The hospital CEO's marketing to-do list: Q&A with Mark Shipley, CEO of Smith & Jones

Among countless forces tugging at a hospital CEO's coattails, there's the responsibility for those at the top to live and breathe their hospital's brand.

Mark Shipley, CEO of healthcare marketing firm Smith & Jones, points to Tony Hsieh, CEO of $800 million e-commerce firm Zappos, as someone who wholeheartedly conveys his company's motto — happiness — from the C-suite to the consumer.

"Behind [Zappos'] drive for exceptional service is CEO Tony Hsieh. He wrote the book on customer service and makes his hiring and firing decisions based on his organization's core values," Mr. Shipley writes in his book, "Under the Influence: The Anthology of Healthcare Marketing Best Practices."

"Mostly, [Mr. Hsieh] leads by example, showing employees how to build an organization that makes customers their number one priority," he adds.

While hospital CEOs aren't selling shoes, they are selling healthcare — and it's on each system's C-suite to ingrain that consumer-centric mentality in the minds of their staff, Mr. Shipley notes. In an interview with Becker's Hospital Review, Mr. Shipley explained why hospital CEOs need to be the ringleader of brand culture.

Editor's note: Responses have been lightly edited for style and clarity.

Question: In "Under the Influence," you outline six points on a hospital CEO's marketing to-do list. Among those points is the directive to "engage staff." Who would lead that initiative?

Mark Shipley: Usually it's the senior management team — your CNO, CFO, COO, whoever is in charge of medical affairs. All of those people would be involved in it. Because the idea of delivering on a brand promise needs to be organization aligned.

Q: I'm curious about another point you highlighted, the idea of "being resilient." Can you explain what this means in 2018?

MS: Don't change your strategy just because somebody is doing something new. You have to adapt your strategy to be competitive.

It's not so much of having blinders on. It's more like if you have a strategy, staying true to your strategy, but being aware of the outside things that affect you. Rather than being reactive to those outside forces, try to understand them and the impact they may have. Be able to work those strategies into how you deliver your care or your experience to be competitive.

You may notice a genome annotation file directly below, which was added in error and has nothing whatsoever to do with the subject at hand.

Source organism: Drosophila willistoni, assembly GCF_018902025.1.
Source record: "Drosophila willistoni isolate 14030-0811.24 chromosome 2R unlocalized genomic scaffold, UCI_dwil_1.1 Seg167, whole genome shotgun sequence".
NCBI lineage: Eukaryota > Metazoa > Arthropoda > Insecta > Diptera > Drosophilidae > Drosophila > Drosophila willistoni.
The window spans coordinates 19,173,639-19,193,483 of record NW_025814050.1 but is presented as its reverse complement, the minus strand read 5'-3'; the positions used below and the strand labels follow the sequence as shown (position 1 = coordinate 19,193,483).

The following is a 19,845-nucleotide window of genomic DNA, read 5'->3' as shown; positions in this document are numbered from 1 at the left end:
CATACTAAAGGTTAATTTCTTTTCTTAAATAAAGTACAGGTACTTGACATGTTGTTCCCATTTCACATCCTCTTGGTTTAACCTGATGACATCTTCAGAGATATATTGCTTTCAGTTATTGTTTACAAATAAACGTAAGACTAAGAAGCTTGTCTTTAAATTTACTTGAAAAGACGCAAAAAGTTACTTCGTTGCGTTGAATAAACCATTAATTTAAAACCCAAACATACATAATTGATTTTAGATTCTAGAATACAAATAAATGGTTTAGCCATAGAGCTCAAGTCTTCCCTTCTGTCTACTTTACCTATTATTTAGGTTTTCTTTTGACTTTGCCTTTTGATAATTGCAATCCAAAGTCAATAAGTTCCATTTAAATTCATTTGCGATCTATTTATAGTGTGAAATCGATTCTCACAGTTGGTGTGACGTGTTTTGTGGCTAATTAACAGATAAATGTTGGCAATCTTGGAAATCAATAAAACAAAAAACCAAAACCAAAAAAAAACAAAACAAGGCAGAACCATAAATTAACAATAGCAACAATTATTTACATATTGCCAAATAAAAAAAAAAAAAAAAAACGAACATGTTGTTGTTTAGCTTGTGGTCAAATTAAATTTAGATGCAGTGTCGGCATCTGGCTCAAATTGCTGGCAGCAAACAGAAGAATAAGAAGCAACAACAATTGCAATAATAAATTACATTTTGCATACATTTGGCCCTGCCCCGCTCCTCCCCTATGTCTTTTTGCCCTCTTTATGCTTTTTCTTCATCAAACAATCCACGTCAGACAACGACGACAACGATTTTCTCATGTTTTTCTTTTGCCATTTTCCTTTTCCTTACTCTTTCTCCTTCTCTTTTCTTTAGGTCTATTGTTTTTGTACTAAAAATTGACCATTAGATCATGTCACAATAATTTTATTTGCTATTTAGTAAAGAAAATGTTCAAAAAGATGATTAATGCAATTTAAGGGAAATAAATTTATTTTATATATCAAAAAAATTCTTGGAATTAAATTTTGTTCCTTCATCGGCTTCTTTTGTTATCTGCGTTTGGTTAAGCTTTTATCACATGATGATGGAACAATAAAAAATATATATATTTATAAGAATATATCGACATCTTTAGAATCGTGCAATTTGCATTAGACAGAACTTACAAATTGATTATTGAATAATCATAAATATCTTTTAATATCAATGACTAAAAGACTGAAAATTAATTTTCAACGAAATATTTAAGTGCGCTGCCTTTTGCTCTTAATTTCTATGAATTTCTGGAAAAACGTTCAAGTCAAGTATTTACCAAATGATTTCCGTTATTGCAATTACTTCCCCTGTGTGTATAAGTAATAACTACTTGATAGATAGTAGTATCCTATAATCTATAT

Q: The to-do list's final point is "know when to take a back seat." Can you talk about how third-party endorsements play a role in this? What kinds of endorsements do you think resonate the most with patients?

MS: I think endorsements from other patients would work best, and endorsements from people who've actually experienced the service. We asked one client we're working with, "Who do you work for?" and about 25 percent of the people said the patient. Which is a really incredible answer, if you can have that level of dedication to the patient ingrained in a culture where people are talking about it that way. You want people to talk about you in a way that makes other people want to chose you.

Q: There's so much rhetoric when it comes to hospital branding. Do you have any examples of hospital CEOs who live and breathe their brand like Mr. Hsieh?

MS: Susan Fox is the president and CEO of White Plains (N.Y.) Hospital. The hospital's brand mantra is "Exceptional, everyday." What the hospital means by that is its employees want to provide both exceptional clinical quality and superior customer service. They don't want to compromise on either front.

About two years ago, we met with Susan and her entire senior management team. Susan showed up almost 15 minutes late for the hour-long meeting. In most organizations that would be viewed as bad. However, her team didn't question her tardiness.  

The reason she was late was she was walking through the lobby and there was a woman who was in hard labor. Susan personally escorted the patient to the maternity unit to make sure the patient was taken care of, knowing full well she had a meeting to go to. She held the patient's best interest in a higher regard than the senior management team's. That's walking the walk.

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